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The Story of the Middle Ages by  Samuel B. Harding
Table of Contents


 

 

DEEDS OF THE NORTHMEN

[104]

O
NE of the things which helped the growth of feudalism was the coming of the Northmen into Southern Europe.

The Northmen were a sturdy people who dwelt about the Baltic Sea, in the lands which their descendants—the Danes, Norwegians, and Swedes—still occupy. There they had dwelt as long as we have any record of them. While the other Germans were seeking new homes in the fifth and sixth centuries, the Northmen had remained quietly at home worshiping the old gods, and gaining a scanty living from their herds and fields, and from the sea. They were so far away from Rome that only faint reports reached them [105] of the stirring events that were taking place in the Roman lands. For four hundred years after the Goths had crossed the frontier, the Northmen remained quiet. But at last Charlemagne's conquest of the Saxons brought Christianity and the Frankish rule close to their doors. Traders and missionaries now began to come among them; from them they learned of the rich and beautiful lands which lay to the South, and their minds were dazzled by the thought of the easy victories which were to be won there.

When finally the Northmen came into the southern lands, they came, not by land, as the earlier invaders had done, but by sea. The rocky islands, the bold cliffs, and the narrow valleys of the Scandinavian lands did not tempt men to agriculture. On the other hand, the sea invited them to voyage forth and seek adventures on its waters. The Northmen, therefore, had become bold sailors; and in their long, many-oared ships, they now dared the storms of heaven and the wrath of man, to sail wherever there was booty to be had or glory to be gained.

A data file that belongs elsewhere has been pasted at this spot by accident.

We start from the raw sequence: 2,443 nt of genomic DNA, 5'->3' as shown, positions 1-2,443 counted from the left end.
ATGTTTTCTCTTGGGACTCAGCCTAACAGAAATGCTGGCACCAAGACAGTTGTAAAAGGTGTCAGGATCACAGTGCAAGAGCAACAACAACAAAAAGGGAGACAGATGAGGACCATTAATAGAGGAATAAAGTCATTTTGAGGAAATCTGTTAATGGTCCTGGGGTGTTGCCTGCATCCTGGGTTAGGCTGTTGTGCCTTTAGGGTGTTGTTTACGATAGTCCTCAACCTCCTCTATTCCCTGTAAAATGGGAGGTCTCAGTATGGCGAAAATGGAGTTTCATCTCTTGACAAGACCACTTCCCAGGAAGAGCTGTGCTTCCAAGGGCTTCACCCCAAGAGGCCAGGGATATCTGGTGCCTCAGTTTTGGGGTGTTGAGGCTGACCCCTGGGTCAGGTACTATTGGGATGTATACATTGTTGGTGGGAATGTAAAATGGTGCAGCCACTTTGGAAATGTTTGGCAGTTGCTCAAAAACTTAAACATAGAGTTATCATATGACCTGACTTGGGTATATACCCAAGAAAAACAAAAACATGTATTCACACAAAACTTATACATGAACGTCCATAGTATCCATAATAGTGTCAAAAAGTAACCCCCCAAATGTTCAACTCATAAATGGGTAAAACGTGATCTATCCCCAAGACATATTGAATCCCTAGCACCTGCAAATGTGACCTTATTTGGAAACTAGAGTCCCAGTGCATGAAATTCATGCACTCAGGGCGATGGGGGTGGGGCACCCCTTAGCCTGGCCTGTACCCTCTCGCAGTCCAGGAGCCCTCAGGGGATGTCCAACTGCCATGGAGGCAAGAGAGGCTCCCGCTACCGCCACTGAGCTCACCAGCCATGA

Even in Charlemagne's time the Northmen had begun to trouble the southern lands. "One day, while Charlemagne tarried in a city of Southern Gaul," says an old writer, "a few Scandinavian boats came to plunder even within the harbor of the city. Some thought at first that they were Jewish merchants; others believed that they were from Northern Africa, or were traders from Brittany. But Charlemagne recognized them by the fleetness of their ships. 'These are not merchants,' he said, 'but cruel enemies.' When the ships were pursued, they quickly disap- [106] peared. Then the Emperor, rising from the table where he sat, went to the window which looked towards the East, and remained there a long time, his eyes filled with tears. No one ventured to question him; but at last he said: 'Do you know, my faithful friends, why I weep so bitterly? It is not because I fear that these men should annoy me by their wretched acts of piracy. But I am deeply afflicted because during my lifetime they have come so near these shores; and I am tormented by a great grief when I think of the woes they will inflict upon my successors and the whole nation.' "

Before Charlemagne was dead, indeed, these hardy wanderers began to fulfill his prophecy; and after he was gone the evil increased rapidly. Now the Viking ships came by scores and hundreds, where before they had come singly and in dozens. The whole of Christendom suffered from them. They plundered the shores alike of Germany, France, England, Scotland, Ireland, Spain and Italy. With their light vessels they would enter the river mouths, and row as far into the heart of the country as they could. Then they would seize horses, and on these ride far and wide. They loved most of all to attack the churches and monasteries. They cared nothing for the Christian God, for they were still heathen; and in the churches were rich gold and silver vessels, and fine embroidered cloths. It was easier, also, to capture a church or a monastery than it was a castle, for the priests and monks were not fighting men. And if any resisted these fierce heathen, they were pierced with arrows, or cloven with their swords.

[107] One of the most famous Vikings was named Hastings. Some say that he was not a Northman at all, but a French peasant, who had joined the sea-rovers. At all events, he was very strong, brave, and cunning, and became one of their most famous leaders. We first meet with him while Louis the Pious was King; for nearly fifty years after this he was busy plundering towns and wasting the country in different lands. Now we find him in France; now he is in Frisia, just north of France; now he is in England; now he is on the shores of Spain.